Making an educated treatment decision begins with the stage, or progression, of the disease. The stage of cervical cancer is one of the most important factors in evaluating treatment options.
Cervical cancer is one of the most common types of cancer found in women across the world. Cervical cancer affects the cervix, which is the lower portion of the uteruCervical cancer is caused due the incidence of Human Papilloma Virus or HPV. HPV generally propagates through sexual contact and can be cured if detected in the earlier stages of the disease.
Different Stages Of Cervical Cancer
Carcinoma In Situ Or Stage 0
Carcinoma in situ or Stage 0 of cervical cancer is akin to the pre-invasive cancer period when the cancerous growth and malignant cells lie on the surface of the first layer of tissues. In this stage, the cells are limited to the superficial skin and affect the outer lining of the cervix.
In Stage 1, cervical cancer remains restricted to the region of the cervix but starts spreading to all portions of the cervical region. This stage of cervical cancer is further divided into various subcategories which depend on the size of the tumor and its growth.
This is the first level of Stage 1 in which the growth of the cancerous cells is microscopic in nature. As the stage progresses to Stage 1A1, the size of the cells is less than 3 mm deep and 7 mm wide. With the onset of Stage 1A2 the size increases to 3 mm to 5 mm in depth and almost 7 mm in width.
In Stage 1B of cervical cancer, the cancerous growth can be observed under a microscope. In this stage of the disease, the tumor spreads to the connective tissues and starts invading the deeper layers of the tissues. The tumor is almost 4 cm in size in Stage 1B1 and starts growing beyond 4cm in Stage 1B2
In Stage 2 of cervical cancer, the cells start spreading into the adjoining tissues but still refrain from invading the muscles and tissues of the pelvic wall.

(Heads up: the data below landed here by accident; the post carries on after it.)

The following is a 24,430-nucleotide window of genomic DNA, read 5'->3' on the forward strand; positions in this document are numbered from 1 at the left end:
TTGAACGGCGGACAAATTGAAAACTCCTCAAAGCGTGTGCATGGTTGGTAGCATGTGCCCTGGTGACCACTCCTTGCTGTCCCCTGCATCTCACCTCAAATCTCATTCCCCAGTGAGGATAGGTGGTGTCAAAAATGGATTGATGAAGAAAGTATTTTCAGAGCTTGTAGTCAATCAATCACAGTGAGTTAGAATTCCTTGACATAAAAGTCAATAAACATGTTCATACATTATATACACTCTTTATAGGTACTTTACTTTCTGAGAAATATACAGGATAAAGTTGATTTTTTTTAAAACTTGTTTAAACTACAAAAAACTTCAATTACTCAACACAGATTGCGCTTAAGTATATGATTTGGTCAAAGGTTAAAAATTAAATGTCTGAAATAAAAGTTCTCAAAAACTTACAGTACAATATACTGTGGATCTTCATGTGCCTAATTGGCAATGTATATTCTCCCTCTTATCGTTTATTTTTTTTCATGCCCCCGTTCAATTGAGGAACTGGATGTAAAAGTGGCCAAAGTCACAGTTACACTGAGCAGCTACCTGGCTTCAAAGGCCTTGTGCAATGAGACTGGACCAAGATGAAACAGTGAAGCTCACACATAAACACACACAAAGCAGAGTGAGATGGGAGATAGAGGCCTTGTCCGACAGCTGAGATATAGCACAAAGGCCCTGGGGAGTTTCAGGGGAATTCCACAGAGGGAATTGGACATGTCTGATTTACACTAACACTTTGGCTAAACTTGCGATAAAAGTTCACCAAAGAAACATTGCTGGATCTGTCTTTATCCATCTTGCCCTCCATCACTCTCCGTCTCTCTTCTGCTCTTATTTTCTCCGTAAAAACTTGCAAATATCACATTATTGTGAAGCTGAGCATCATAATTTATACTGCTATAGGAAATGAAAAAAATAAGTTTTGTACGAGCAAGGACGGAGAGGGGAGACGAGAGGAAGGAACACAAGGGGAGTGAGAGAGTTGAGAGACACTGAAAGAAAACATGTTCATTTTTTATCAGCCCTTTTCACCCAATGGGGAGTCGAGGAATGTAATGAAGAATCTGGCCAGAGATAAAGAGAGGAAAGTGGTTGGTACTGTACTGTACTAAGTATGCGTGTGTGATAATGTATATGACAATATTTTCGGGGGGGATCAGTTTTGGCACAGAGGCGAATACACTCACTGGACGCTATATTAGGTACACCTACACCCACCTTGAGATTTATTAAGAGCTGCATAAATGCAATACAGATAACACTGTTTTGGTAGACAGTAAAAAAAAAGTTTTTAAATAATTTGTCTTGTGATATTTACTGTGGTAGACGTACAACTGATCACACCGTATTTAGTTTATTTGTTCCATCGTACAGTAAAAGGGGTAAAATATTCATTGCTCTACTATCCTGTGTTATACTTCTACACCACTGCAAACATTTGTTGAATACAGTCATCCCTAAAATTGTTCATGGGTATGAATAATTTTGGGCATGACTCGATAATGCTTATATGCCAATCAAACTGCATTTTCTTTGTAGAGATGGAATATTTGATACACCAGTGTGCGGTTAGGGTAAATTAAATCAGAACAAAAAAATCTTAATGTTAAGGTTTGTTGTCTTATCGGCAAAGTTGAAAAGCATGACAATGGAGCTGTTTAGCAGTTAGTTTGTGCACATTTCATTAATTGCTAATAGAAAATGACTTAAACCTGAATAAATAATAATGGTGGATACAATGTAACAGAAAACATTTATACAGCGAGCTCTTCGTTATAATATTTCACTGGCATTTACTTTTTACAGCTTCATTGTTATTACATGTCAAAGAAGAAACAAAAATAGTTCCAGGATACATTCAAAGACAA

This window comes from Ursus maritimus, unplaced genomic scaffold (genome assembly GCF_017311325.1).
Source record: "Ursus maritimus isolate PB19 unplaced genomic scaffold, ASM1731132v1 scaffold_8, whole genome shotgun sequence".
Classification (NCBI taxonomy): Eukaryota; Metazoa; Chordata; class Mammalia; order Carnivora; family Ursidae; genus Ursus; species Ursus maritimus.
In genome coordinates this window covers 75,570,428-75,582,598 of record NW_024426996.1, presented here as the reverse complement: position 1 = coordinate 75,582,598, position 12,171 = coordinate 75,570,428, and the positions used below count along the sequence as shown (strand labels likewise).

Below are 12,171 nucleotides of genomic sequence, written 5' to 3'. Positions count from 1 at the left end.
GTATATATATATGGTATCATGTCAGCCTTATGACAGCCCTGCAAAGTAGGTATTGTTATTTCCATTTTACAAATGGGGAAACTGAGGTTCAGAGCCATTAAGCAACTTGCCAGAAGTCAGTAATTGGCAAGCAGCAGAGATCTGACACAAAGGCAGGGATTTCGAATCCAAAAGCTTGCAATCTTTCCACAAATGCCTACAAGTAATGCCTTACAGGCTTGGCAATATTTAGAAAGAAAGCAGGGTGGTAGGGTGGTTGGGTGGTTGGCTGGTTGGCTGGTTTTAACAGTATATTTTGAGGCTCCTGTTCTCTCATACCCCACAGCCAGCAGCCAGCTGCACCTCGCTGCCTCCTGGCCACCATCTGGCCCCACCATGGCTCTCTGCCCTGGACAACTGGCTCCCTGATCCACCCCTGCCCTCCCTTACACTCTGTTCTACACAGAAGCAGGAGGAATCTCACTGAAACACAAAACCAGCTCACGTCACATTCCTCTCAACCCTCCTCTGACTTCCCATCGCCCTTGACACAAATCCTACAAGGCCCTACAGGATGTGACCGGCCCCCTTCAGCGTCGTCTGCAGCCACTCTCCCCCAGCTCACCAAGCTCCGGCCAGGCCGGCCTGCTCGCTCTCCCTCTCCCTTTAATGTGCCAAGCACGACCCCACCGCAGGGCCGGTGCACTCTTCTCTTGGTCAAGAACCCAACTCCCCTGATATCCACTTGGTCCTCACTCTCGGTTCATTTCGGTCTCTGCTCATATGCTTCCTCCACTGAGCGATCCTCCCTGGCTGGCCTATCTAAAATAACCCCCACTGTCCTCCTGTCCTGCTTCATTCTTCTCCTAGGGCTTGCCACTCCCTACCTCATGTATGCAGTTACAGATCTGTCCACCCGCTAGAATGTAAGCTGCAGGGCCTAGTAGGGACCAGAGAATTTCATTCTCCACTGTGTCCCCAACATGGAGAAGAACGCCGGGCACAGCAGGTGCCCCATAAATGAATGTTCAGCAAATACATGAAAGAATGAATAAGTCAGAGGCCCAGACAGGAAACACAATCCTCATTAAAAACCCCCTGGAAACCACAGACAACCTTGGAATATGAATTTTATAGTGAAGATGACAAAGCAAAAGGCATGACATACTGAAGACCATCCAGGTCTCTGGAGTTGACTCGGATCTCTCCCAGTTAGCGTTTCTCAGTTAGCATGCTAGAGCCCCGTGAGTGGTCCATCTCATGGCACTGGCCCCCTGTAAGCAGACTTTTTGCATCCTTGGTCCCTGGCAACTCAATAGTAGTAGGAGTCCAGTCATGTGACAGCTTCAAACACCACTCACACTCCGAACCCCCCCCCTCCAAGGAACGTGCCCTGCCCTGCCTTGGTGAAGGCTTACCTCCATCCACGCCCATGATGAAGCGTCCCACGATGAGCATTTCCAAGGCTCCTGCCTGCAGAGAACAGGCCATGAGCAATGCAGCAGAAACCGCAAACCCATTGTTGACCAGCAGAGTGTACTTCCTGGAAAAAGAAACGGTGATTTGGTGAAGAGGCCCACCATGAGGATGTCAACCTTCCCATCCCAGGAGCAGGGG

In Stage 2A, the tumor affects the upper two thirds part of the vagina but stays away from the walls of the uterus. In Stage 2A1, the size of the tumor is less than 4 cm whereas in Stage 2A2, it becomes more than 4 cm.
The cancerous growth starts spreading outside the cervical region and invades into the uterus.
Stage 3 finds the growth spreading into the lower parts of the vagina but remains restricted to the pelvic region. In this stage the tumor starts blocking the tubes which carry urine to the bladder and results in the kidney getting affected with cancerous growth.
Stage 3A is when the cancer has spread to the lower third of the vagina but not the pelvic wall.
Stage 3B means the tumour has grown through to the pelvic wall or is blocking one or both of the tubes that drain the kidneys.
This stage is usually treated with radiotherapy and chemoradiation We know from research that this combined treatment can improve the survival rates of stage 3 cervical cancer.
Stage 4 is the advanced stage of all the stages of cervical cancer. Cancer has grown bigger and spread to the nearby organs and or other body parts.
In stage 4A, cancer has grown into the bladder or rectum, while it has reached the other organs such as lungs, bones.
If the cancer has spread to organs further away, such as the lungs, your doctor may call it stage 4B.
This stage of cancer may be treated with surgery radiotherapy chemotherapy or a combination of these treatments. Some women may choose just to have treatment to control symptoms at this stage.